Come to Congress

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Special Feature

Come to Congress

How to Start Preparing for the Largest National Gathering of SPSers


Brittney Hauke, Planning Committee Member, 2016 Quadrennial Physics Congress

Coe College

Coe College attendees enjoy a tour of NASA's Kennedy Space Center during the 2012 Quadrennial Physics Congress. Photo by Ken Cole.

Physics students: THE conference of a lifetime is fast approaching. Every four years, hundreds of undergraduate physics majors from all over the country and the world gather for 3 days of insightful workshops, spectacular tours, poster sessions, talks, networking, and, of course, fun. With the next Sigma Pi Sigma Quadrennial Congress approaching in early November, 2016, it’s crucial for chapters to start planning how they will attend.

Without a doubt, this event is one of the best places to build a strong sense of community, not just in your own chapter but with others as well. Boasting the highest number of undergraduates of any single SPS/Sigma Pi Sigma event, the conference is your chance to listen to Nobel laureates, industry leaders, and researchers giving the most exciting talks you could imagine. Networking is abundant, not just with students but also with local scientists in the area. During interactive workshops and other activities, you can really get to know other physics students in only a few short days.

You never know where the connections you make will take you, and we hope the experiences you have at Congress fuel a strong sense of community throughout not just your undergraduate careers but well into your future in physics and beyond.

With the 2016 Congress only a year and a half away, the planning committee is kicking into high gear. This committee is made up of students and faculty from around the country, as well as a few SPS staff members. We’ve been meeting since the winter of 2014 to discuss speakers, tours, workshop ideas, and, most importantly, the theme: “Unifying Fields: Science Driving Innovation.” Currently we are focusing on marketing and spreading the word.

We are proud to be welcoming among our plenary speakers Jocelyn Bell Burnell, whose work led to the discovery of pulsars; Nobel laureate Eric Cornell, known for first synthesizing Bose–Einstein condensate; Persis Drell, Director Emerita of SLAC; and S. James Gates, a particle theorist featured on The Elegant Universe. The confirmed tour sites are the SLAC National Accelerator Laboratory, NASA’s Ames Research Center, and Google. Events include a breakfast with scientists, a poster session, an art show/contest, and a dance party.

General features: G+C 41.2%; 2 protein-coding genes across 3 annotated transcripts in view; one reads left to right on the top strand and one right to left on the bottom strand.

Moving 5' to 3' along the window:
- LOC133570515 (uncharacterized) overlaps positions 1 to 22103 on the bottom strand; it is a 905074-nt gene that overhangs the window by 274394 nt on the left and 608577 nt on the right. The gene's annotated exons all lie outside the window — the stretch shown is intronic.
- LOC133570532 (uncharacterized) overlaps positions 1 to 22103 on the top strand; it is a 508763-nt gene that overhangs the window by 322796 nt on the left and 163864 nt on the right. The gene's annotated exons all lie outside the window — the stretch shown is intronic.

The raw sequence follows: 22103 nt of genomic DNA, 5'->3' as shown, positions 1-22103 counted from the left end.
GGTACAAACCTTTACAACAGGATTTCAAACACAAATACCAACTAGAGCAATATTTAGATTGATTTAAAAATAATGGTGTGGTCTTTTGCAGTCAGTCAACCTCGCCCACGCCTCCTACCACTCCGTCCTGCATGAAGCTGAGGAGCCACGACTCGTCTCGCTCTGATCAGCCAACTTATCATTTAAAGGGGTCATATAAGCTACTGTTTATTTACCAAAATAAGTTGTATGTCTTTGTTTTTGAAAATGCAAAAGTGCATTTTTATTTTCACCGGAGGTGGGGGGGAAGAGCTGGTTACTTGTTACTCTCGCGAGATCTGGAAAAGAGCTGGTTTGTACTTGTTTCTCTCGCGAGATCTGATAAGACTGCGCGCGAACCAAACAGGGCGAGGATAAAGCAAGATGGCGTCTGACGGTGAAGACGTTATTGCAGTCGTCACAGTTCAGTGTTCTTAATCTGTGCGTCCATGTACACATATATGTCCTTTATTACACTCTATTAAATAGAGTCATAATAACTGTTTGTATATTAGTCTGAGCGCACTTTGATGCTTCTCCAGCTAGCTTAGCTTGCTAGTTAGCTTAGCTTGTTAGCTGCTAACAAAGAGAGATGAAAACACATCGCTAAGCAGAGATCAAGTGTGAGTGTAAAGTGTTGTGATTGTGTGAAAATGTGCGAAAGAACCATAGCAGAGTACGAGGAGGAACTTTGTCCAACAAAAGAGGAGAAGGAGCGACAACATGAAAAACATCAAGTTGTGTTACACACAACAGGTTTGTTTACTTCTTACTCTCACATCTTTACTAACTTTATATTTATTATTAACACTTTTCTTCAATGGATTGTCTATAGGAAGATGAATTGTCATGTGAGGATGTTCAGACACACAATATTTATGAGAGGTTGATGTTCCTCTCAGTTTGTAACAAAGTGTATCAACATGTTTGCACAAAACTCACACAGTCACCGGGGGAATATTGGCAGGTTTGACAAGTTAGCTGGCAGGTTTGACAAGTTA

While the Congress may seem a long way off, now is the time to start preparing! One of the most important things you can do is to start fundraising as early as possible. That means deciding how many students you would like to take on the trip and support financially, and to what degree. There are many ways to go about getting funding for this trip—here are some fundraising tips from a faculty member on the planning committee, Dr. Steve Feller, and myself:

01 - Approach members of your college administration for matching funds well in advance.

We suggest starting with the college or university president. If possible do so before the fiscal year that includes the Congress, as this makes it easier to budget. In other words, do this now!

02 - If your SPS chapter is a recognized organization on campus, write a proposal to the student senate of your college.

03 - Ask research supervisors if their grants can support travel funds for students to present posters at Congress.

04 - Sell stuff.

For example, our chapter just designed t-shirts and sold them to both students and alums.

05 - Approach alums for travel support

(after clearing the idea with your advancement office).

06 - Set a reasonable fee for students to pay.

In 2012, students at our school had to chip in $400 each to attend, and we focused on raising the rest. Our students saw that as a worthwhile investment.

07 - Save on travel.

For the last Congress, we approached United Airlines for a group rate that saved us a few thousand dollars. The group rate also made it easy to secure passage for the whole group on the same plane. Students were responsible for the cab and shuttle rides to and from the airport, as well as for food not provided by the Congress. Thus, students paid, in total, about $500 or so for their trip to the Congress, including the $400 we asked them to contribute up front.

08 - Seek local sponsorship in places students frequent.

Examples include restaurants, coffee shops, and technical companies (again, clear this with your advancement office).

09 - See if your college will arrange for discounted van rental.

You might approach the athletic team’s office for this. They either rent vans or they own them.

10 - See what the SPS National Office can offer!

For example, being a chapter reporter for SPS helps cover the cost of some travel.

The Congress will take place November 3–5, 2016, at the Hyatt Regency-San Francisco Airport. Keep an eye out as the event gets closer for an increased social media presence and check out the Congress website: See you in 2016! //

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